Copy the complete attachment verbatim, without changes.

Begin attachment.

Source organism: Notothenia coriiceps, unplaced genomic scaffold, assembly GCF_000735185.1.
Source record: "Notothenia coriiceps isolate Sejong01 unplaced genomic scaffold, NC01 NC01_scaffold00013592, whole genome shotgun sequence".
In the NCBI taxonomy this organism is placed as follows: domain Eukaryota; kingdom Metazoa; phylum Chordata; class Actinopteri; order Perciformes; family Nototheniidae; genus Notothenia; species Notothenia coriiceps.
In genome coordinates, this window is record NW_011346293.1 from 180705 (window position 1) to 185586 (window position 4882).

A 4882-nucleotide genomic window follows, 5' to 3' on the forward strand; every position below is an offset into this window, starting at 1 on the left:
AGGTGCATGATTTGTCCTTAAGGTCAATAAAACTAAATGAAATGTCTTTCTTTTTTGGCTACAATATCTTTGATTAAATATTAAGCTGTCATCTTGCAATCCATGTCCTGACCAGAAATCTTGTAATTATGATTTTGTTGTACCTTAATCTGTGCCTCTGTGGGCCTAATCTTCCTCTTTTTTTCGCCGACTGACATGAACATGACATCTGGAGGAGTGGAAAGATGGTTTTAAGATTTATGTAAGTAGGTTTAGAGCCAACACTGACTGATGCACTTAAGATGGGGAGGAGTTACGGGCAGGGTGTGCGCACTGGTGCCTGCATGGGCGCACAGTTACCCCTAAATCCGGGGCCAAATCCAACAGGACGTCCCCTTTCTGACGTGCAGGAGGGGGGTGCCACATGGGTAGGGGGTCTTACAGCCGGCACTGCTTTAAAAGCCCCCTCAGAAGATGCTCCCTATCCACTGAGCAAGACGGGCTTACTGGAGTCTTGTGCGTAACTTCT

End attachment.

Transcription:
Source organism: Notothenia coriiceps, unplaced genomic scaffold, assembly GCF_000735185.1.
Source record: "Notothenia coriiceps isolate Sejong01 unplaced genomic scaffold, NC01 NC01_scaffold00013592, whole genome shotgun sequence".
In the NCBI taxonomy this organism is placed as follows: domain Eukaryota; kingdom Metazoa; phylum Chordata; class Actinopteri; order Perciformes; family Nototheniidae; genus Notothenia; species Notothenia coriiceps.
In genome coordinates, this window is record NW_011346293.1 from 180705 (window position 1) to 185586 (window position 4882).

A 4882-nucleotide genomic window follows, 5' to 3' on the forward strand; every position below is an offset into this window, starting at 1 on the left:
AGGTGCATGATTTGTCCTTAAGGTCAATAAAACTAAATGAAATGTCTTTCTTTTTTGGCTACAATATCTTTGATTAAATATTAAGCTGTCATCTTGCAATCCATGTCCTGACCAGAAATCTTGTAATTATGATTTTGTTGTACCTTAATCTGTGCCTCTGTGGGCCTAATCTTCCTCTTTTTTTCGCCGACTGACATGAACATGACATCTGGAGGAGTGGAAAGATGGTTTTAAGATTTATGTAAGTAGGTTTAGAGCCAACACTGACTGATGCACTTAAGATGGGGAGGAGTTACGGGCAGGGTGTGCGCACTGGTGCCTGCATGGGCGCACAGTTACCCCTAAATCCGGGGCCAAATCCAACAGGACGTCCCCTTTCTGACGTGCAGGAGGGGGGTGCCACATGGGTAGGGGGTCTTACAGCCGGCACTGCTTTAAAAGCCCCCTCAGAAGATGCTCCCTATCCACTGAGCAAGACGGGCTTACTGGAGTCTTGTGCGTAACTTCT